man typingHaving origins in the 1600s, Massachusetts’ “Blue Laws” were once a strict set of legal guidelines for moral behavior on Sundays, formed as a way to increase Church attendance by restricting certain activities. Nowadays, the Massachusetts “Blue Laws” are a complex set of laws that control which retail and non-retail businesses may legally operate on Sundays and some legal holidays, and some businesses are required to pay extra compensation, known as “premium pay”, to its workers on those days. There are special rules for factories, mills and liquor stores. There is a lengthy list of 55 businesses that are exceptions to the Blue Laws, and any business within this list, such as pharmacies or restaurants, may allow work on Sundays and operate on legal holidays.

Retail businesses that employ more than 7 people, including the owner, are required to pay premium pay to their non-exempt employees. The rate of “premium pay” has decreased to 1.3x regular hourly rate as of January 1, 2020 and will continue to decrease every year until it is entirely eliminated by January 1, 2023. These retail employers must also give all their employees the right to refuse to work on Sundays, and cannot take action against an employee for refusing to work, even if the employee previously agreed to work on Sundays. For retail establishments other than liquor stores, holiday premium pay remains 1.5x the regular hourly rate and applies to 6 major holidays.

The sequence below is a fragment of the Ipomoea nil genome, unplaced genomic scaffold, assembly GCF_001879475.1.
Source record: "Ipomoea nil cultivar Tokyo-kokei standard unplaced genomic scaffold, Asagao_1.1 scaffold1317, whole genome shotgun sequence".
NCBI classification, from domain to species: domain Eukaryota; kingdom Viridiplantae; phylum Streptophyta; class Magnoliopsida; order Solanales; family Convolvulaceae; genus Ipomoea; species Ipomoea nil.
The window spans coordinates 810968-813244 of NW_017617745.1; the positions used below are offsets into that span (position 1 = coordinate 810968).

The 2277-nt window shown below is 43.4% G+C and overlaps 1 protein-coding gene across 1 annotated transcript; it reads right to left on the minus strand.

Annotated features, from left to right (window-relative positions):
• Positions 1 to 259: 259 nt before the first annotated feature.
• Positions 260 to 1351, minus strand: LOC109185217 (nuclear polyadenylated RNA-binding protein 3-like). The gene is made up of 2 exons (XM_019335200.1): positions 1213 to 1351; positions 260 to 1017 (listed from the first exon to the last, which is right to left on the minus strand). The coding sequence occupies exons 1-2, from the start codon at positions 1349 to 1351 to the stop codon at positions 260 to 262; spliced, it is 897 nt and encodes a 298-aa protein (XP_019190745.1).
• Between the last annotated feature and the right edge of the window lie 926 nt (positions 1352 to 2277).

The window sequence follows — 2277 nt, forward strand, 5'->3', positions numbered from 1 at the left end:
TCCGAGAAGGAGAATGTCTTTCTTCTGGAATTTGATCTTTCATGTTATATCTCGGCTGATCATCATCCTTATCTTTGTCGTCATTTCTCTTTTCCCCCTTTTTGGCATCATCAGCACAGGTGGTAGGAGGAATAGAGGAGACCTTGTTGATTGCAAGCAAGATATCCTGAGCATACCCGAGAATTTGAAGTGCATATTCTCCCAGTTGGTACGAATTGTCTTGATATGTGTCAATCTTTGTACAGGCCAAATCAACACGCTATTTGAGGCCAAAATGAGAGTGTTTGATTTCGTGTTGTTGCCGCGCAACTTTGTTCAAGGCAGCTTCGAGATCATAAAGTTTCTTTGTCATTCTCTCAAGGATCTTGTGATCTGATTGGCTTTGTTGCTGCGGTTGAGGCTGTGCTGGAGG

If you think your workplace fits this criteria, and you should be receiving extra Sunday pay, (like, for example, your local department store does), then you need to hurry and call our office today at 508.998.0800. All wage claims have a statute of limitations (a deadline) and MA is slowly phasing out many parts of the Blue Laws - so if you were entitled to money at one point, you will lose your ability to collect it as time goes on. The experienced employee rights lawyers at Phllips and Garcia can help you win your case and get you the money you deserve.